Man of the Woods is overall a drastic change from the discography of the former *NSYNC member. Timberlake took several risks and hit the mark with a few songs. He even offers up some meaningful things to say, preaching confidence and self-assuredness, but he tries to do too much.

In trying to do it all, the pop star sacrifices what could have been intriguing and new for under-whelming, recycled sounds.

Børns’ ‘Blue Madonna’ lacks consistency

In 2015, Børns launched onto the music scene with his dance-ready rock hit “Electric Love.” The song was featured on commercials and even got a shout-out from pop sensation Taylor Swift who called it an “instant classic.” He used distinct sounds of alternative rock as a template to showcase his own vocal ability, mixing ’80s pop, alt-rock and indie folk in the production to create the sound of his biggest hit and thereafter debut record, Dopamine.

The artist’s debut album was an impressive introduction, seeming to indicate that Børns would be a household name by the time he released his sophomore record. 

"Blue Madonna" Borns
Blue Madonna, Garrett Clark Borns

As always, however, the dreaded second album can either make or break an artist.

Blue Madonna unfortunately fails to offer anything new or exciting. The record repeats many of the same sounds heard on Dopamine, with little to distinguish itself as a standalone project. 

While it fails to make a lasting impression, the record has some moments of promise.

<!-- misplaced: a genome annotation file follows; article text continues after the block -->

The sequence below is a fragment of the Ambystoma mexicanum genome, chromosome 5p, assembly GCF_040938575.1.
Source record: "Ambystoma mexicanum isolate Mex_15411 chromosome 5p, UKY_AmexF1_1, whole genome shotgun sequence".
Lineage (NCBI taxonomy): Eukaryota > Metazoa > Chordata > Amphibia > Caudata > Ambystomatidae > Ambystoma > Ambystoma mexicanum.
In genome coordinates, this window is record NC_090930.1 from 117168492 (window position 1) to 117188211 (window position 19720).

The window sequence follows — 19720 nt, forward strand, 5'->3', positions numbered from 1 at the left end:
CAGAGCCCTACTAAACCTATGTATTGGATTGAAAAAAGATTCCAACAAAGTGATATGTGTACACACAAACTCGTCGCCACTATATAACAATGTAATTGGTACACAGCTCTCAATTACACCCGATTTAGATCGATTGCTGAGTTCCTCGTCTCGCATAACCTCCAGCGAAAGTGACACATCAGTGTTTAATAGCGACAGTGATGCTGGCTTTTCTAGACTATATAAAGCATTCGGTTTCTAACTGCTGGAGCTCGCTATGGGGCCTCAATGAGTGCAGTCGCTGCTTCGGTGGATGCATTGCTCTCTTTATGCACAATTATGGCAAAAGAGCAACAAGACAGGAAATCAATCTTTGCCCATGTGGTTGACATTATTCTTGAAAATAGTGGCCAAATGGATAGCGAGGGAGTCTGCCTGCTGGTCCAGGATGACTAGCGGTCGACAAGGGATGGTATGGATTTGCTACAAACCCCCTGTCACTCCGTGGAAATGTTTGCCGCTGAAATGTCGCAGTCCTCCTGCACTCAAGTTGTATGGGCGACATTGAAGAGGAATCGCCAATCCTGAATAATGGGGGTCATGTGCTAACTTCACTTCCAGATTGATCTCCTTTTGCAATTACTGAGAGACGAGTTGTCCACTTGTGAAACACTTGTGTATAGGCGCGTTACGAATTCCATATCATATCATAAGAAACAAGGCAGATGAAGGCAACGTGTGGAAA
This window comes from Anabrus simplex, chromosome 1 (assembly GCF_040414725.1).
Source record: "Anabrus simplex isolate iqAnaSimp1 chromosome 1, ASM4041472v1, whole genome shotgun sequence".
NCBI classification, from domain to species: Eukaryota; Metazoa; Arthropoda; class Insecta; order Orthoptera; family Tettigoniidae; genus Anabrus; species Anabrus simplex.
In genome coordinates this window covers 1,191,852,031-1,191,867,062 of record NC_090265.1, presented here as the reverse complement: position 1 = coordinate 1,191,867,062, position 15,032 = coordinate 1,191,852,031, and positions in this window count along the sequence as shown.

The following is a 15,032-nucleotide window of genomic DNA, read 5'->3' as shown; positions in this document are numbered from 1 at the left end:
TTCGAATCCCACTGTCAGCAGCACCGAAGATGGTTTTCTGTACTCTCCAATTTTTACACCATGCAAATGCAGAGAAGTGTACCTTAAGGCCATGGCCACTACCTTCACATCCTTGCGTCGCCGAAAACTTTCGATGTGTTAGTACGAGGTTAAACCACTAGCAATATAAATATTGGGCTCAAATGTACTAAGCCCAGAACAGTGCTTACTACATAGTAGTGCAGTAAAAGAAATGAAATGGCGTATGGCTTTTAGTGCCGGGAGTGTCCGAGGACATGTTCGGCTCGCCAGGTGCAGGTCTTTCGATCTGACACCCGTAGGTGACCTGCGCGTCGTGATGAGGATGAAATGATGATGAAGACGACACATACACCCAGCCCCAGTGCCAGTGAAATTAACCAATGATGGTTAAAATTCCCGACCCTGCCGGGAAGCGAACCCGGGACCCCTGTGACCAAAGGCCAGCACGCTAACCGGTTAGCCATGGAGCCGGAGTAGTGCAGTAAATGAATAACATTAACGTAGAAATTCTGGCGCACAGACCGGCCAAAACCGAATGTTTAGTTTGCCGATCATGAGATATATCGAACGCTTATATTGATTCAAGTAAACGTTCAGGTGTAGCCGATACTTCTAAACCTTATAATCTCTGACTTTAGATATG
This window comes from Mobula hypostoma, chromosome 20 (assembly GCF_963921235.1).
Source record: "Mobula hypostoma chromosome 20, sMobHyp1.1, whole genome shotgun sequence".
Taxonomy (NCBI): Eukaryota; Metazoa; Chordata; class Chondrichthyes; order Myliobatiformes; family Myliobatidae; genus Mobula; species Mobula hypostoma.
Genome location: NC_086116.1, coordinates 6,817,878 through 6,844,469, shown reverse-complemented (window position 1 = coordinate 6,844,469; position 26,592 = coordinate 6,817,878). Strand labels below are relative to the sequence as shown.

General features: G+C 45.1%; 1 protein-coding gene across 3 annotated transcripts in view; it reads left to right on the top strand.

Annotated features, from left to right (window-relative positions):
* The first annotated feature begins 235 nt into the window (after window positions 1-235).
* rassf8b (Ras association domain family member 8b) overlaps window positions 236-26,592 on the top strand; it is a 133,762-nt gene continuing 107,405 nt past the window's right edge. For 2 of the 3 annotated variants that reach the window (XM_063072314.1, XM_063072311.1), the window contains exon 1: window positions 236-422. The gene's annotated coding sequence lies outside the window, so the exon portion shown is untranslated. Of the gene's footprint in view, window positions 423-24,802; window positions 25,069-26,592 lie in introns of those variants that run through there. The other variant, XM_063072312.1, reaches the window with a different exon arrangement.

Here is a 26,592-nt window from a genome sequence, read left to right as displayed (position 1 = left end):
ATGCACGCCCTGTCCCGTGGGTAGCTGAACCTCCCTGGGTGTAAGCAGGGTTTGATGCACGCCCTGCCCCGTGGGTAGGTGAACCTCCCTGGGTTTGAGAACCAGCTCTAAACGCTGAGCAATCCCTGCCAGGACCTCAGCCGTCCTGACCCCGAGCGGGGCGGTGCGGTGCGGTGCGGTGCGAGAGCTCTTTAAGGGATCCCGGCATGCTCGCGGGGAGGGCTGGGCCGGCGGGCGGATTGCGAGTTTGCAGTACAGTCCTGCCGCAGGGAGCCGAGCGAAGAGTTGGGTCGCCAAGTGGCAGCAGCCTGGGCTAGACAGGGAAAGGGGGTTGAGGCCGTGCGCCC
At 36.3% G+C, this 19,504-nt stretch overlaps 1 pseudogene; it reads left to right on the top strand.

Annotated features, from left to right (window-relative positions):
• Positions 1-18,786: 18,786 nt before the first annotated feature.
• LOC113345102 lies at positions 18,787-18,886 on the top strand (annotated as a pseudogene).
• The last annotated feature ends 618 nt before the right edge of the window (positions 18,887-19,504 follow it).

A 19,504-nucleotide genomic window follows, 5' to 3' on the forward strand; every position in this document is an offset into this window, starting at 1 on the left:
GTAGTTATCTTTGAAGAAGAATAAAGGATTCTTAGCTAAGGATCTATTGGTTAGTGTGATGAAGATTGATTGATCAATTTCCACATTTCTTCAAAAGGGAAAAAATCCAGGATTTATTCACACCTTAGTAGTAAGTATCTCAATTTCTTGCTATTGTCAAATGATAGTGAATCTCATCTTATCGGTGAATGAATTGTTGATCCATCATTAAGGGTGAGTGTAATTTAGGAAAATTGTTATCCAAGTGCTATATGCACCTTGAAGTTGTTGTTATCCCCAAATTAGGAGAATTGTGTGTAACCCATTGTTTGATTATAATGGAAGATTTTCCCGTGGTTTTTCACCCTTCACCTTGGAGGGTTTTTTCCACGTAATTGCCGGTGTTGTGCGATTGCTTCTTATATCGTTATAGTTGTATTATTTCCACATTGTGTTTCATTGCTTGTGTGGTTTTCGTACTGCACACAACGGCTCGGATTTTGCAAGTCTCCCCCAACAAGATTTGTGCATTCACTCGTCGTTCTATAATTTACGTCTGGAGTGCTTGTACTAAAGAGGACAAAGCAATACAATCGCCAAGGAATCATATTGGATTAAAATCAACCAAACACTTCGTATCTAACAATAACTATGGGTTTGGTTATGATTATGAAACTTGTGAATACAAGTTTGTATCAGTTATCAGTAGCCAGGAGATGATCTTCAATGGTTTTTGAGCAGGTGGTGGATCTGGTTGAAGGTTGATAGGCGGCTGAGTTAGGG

One of the most intriguing moments of the record comes in its opening track, “God Save Our Young Blood.” The track encapsulates the younger generation of today with its lyrics, “spinning and [they] can’t sit still.” The fast pace of the world today is reflected in the song, and it starts Blue Madonna on a promising note. Although the refrain is a bit too repetitive, alternative pop singer Lana Del Rey loans her vocals to pleasantly blend with Børns’ higher pitch.

Other songs like the psychedelic single “Faded Heart” and high energy “We Don’t Care” are equally exciting. The mid-tempo chorus on the former is euphoric, providing the pleasant image of being young and in love. “We Don’t Care” draws inspiration from the Beatles with production similar to that of Sgt. Pepper’s Lonely Hearts Club Band. It features some of the only socially conscious lyrics on the record — “the world is on fire but we don’t care.” 

Unfortunately, several tracks on Blue Madonna are simply indistinguishable from one another, and superficial lyrics often fail to save songs from banality. “Man” finds Børns lost beneath an ’80s pop beat; the “If the world’s gonna end, I wanna be your friend,” and “When the lights go dim, I wanna be your man” couplets are overly simple, cliché lyrics.

“Iceberg” likewise hides beneath its production. The track has a sound distinct enough to succeed and even impress, but like many other tracks, it could have benefited from stronger lyricism. 

Blue Madonna’s best moments lie in its high-quality production. “Second Night of Summer” mixes synthesizers with a piano beat, while “Tension” incorporates a Caribbean sound that has become increasingly popular in popular music today. “I Don’t Want U Back” presents an EDM-influenced beat mixed with an auto tuned Børns singing over the beat. The singer’s utilization of autotune in this track is jarring relative to the rest of the album’s production, but it works within the sound of the song. 

While Blue Madonna isn’t revolutionary, Børns’ soothing voice accompanied by a solid production saves this project from being completely overlooked.